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In the last twenty years, social media websites have grown in both their numbers and influence at an unprecedented rate. Regulating the uses and misuses of the information these websites generate is a constant challenge to both our legal system and society at large. Millions share personal content every day on public websites that can be easily accessed. Possession of a simple password can reveal an individual’s thoughts, beliefs, opinions and everyday behavior for anyone to view. The news is filled with examples of both the best and worst impulses of human nature that social media lays bare for all the world to judge. We’ve all seen examples of how quickly social media posts can elevate or destroy careers. Prospective job candidates and potential employers both have much to gain or lose when it comes to the management of social media. How then should candidates, as well as employers and potential employers, manage social media?

Legally, companies are not prohibited from searching a public social media account and examining the posts. In fact, the Society for Human Resource Management (SHRM) conducted a survey in 2013 that revealed, “77% of organizations reported using social networking sites to recruit potential job candidates” (SHRM.org)[1]. However, Human  Resources is limited to what information they can consider during the hiring process, including any information learned from social media. In order to abide by the EEOC (Equal Employment Opportunity Commission), anything on a social media page that does not directly relate to the job role cannot be considered. For example, employers cannot hold an individual’s race, religion, or sexual orientation against them when hiring, even though they may discover this information when researching a social media account. So, in the same way that only specific information can be learned from a background check or during a face-to-face interview, only certain information from a social media account can affect the hiring process.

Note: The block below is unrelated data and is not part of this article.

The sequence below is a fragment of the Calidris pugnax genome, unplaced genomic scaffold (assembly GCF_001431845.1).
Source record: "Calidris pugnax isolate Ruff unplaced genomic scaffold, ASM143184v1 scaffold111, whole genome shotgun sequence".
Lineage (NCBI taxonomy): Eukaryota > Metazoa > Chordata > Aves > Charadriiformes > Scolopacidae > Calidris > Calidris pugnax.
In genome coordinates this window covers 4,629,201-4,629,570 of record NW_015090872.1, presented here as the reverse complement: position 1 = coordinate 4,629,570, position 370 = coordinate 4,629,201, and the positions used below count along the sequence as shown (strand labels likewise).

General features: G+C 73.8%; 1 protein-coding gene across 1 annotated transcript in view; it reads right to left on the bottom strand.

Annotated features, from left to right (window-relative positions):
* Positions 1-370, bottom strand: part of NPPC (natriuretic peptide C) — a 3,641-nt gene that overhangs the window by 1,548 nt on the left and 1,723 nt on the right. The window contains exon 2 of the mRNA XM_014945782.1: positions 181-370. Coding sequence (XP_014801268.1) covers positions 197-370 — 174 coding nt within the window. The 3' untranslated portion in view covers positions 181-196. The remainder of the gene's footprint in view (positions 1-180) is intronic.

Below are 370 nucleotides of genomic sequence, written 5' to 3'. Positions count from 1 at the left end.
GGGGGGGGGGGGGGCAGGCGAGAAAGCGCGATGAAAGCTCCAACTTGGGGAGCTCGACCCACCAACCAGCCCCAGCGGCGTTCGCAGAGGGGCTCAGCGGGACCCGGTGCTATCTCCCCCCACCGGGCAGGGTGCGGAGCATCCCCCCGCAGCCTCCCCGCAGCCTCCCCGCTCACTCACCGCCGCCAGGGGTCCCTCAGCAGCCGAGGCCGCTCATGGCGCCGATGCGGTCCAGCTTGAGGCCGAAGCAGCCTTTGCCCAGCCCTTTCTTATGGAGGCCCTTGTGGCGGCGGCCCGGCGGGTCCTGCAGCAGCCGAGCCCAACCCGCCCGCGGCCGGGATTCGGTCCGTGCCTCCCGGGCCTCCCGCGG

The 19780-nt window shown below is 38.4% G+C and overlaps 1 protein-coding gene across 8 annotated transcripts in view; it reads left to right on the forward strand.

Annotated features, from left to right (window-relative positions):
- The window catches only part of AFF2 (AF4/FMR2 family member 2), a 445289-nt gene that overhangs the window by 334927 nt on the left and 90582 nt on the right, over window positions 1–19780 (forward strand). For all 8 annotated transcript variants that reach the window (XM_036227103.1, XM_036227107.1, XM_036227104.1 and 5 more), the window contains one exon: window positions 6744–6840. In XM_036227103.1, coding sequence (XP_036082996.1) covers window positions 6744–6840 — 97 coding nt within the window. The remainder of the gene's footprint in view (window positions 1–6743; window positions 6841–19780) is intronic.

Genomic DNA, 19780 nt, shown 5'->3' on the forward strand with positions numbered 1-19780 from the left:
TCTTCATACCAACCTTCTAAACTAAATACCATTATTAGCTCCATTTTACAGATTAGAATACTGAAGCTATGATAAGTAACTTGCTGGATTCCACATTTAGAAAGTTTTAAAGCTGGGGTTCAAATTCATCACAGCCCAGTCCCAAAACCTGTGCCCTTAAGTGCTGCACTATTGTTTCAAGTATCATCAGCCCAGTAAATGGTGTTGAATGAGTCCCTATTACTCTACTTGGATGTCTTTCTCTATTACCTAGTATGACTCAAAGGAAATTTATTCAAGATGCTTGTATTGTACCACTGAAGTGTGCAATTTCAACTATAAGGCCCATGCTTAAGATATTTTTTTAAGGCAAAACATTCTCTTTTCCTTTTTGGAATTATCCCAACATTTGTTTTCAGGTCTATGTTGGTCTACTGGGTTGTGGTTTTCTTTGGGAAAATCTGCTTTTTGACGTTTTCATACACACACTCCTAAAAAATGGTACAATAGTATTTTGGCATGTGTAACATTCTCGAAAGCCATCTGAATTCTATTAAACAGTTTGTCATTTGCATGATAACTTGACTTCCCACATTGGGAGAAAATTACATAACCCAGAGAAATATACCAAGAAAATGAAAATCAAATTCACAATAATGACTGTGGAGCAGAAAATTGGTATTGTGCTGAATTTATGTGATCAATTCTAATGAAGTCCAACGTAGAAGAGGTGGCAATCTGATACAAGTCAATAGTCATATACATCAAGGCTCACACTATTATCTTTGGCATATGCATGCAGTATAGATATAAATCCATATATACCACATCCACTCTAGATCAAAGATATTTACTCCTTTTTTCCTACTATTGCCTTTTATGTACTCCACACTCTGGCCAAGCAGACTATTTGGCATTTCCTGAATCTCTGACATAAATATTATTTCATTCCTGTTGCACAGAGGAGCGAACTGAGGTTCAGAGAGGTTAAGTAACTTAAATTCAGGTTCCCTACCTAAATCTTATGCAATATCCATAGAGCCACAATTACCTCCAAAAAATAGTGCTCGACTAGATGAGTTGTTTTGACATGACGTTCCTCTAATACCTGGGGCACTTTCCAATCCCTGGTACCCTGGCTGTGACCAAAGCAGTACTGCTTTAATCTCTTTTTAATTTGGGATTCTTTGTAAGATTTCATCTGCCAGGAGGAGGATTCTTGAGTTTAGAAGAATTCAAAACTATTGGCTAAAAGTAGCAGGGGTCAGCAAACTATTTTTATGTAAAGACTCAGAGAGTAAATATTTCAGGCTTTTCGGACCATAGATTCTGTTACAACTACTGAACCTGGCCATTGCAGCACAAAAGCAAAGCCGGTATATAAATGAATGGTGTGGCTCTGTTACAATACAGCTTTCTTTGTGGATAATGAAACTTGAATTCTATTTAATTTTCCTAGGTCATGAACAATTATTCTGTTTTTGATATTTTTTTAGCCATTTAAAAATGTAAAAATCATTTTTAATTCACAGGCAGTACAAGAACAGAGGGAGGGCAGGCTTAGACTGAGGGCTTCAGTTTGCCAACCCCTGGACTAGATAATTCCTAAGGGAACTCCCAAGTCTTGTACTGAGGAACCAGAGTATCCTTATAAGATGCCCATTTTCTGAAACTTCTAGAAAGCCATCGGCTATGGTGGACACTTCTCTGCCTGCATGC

If a social media post is made public, everyone has a right to see it - including employers. This can be beneficial if the employer likes what they see. Social media is a great way to highlight personal achievements, past work projects, and additional freelance work. Building a strong personal brand through social media can be very advantageous to a person seeking employment. Alternatively, employers can just as easily discover unwanted information through social media. This would include coming across racist rants, sexist comments, or any other degrading behavior that opposes a company’s values.

Although pre-employment social media screening is on the rise, it is by no means a replacement for background screening. Other than the legal liabilities that employers face, there are a few other reasons why social media screening shouldn’t be relied on. Social media postings do not provide a clear, complete representation of an individual. Individuals are in sole control of what they post on their account. This means they have the ability to hide or over-exaggerate any part of their life. Additionally, social media posts typically are of social importance and do not reflect the candidate’s professional persona. Employers can receive a construed image of a candidate this way. In terms of gaining relevant and job-related information on a candidate, social media isn’t likely to be helpful.

 The Solution: